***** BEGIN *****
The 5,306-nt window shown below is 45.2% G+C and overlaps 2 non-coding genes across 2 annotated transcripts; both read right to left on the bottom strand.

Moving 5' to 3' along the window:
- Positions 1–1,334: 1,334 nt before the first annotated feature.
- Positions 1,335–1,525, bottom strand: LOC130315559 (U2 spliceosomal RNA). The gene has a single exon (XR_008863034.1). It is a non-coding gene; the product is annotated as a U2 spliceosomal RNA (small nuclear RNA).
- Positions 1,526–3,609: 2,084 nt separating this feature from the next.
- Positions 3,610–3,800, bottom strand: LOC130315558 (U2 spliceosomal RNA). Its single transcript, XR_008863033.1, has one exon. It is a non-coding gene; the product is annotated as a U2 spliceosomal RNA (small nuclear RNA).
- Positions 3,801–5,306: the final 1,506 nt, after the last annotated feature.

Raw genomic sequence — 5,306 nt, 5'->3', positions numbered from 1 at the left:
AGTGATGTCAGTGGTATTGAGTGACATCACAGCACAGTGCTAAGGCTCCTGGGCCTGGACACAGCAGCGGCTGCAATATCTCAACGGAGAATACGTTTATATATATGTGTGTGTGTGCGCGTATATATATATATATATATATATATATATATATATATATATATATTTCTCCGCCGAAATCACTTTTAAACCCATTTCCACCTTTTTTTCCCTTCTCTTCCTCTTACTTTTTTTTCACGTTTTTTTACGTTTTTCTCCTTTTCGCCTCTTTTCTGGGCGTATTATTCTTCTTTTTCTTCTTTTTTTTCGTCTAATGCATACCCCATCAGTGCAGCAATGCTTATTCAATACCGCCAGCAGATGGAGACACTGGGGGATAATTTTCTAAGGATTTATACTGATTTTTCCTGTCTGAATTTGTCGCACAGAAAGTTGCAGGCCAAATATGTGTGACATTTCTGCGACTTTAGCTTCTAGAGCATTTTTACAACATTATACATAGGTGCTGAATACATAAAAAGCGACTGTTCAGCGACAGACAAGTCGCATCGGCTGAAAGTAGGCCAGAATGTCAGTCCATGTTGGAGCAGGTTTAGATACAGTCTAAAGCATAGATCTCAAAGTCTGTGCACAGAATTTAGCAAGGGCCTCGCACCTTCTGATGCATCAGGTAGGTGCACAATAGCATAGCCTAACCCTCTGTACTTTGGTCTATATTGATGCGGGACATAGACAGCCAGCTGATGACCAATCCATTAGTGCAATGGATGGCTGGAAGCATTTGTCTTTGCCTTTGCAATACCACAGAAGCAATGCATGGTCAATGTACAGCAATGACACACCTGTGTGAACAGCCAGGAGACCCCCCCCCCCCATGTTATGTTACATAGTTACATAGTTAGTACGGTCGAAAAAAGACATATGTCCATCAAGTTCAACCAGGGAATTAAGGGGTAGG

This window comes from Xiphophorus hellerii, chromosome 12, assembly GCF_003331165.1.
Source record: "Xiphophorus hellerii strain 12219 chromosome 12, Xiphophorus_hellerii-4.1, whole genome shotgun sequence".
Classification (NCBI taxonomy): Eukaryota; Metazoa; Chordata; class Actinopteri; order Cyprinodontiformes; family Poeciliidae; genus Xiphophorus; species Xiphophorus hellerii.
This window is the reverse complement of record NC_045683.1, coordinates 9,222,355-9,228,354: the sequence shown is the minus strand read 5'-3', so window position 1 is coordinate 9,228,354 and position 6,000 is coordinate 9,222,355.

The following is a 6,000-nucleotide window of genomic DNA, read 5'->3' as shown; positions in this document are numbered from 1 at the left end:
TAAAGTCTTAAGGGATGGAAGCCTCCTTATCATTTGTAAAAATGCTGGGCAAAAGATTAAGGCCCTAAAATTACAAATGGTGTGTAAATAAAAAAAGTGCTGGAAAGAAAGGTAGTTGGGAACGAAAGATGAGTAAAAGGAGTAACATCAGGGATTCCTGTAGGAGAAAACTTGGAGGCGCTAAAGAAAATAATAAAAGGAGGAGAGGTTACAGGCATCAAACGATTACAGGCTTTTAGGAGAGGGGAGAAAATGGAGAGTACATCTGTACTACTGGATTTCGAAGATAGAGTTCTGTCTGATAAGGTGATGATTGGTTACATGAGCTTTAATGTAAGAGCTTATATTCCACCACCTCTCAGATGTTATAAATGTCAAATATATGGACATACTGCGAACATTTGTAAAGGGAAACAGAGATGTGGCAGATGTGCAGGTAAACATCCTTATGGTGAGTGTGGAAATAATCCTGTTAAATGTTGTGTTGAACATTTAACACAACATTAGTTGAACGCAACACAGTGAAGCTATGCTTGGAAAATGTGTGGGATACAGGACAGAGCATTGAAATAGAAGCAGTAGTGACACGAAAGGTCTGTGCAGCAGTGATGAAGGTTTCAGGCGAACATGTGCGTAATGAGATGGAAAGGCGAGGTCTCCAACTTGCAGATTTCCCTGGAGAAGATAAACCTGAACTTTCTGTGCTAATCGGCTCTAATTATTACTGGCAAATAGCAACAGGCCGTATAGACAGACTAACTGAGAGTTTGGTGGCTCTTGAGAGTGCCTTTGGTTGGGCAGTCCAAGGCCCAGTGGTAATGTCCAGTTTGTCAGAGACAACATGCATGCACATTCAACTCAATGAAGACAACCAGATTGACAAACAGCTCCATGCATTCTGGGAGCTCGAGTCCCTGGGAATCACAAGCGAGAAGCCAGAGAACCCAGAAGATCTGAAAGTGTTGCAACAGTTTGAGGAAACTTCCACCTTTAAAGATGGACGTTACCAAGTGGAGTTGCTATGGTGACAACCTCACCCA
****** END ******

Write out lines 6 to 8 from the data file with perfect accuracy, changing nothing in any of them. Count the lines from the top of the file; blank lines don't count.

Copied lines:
- Positions 3,610–3,800, bottom strand: LOC130315558 (U2 spliceosomal RNA). Its single transcript, XR_008863033.1, has one exon. It is a non-coding gene; the product is annotated as a U2 spliceosomal RNA (small nuclear RNA).
- Positions 3,801–5,306: the final 1,506 nt, after the last annotated feature.

Raw genomic sequence — 5,306 nt, 5'->3', positions numbered from 1 at the left: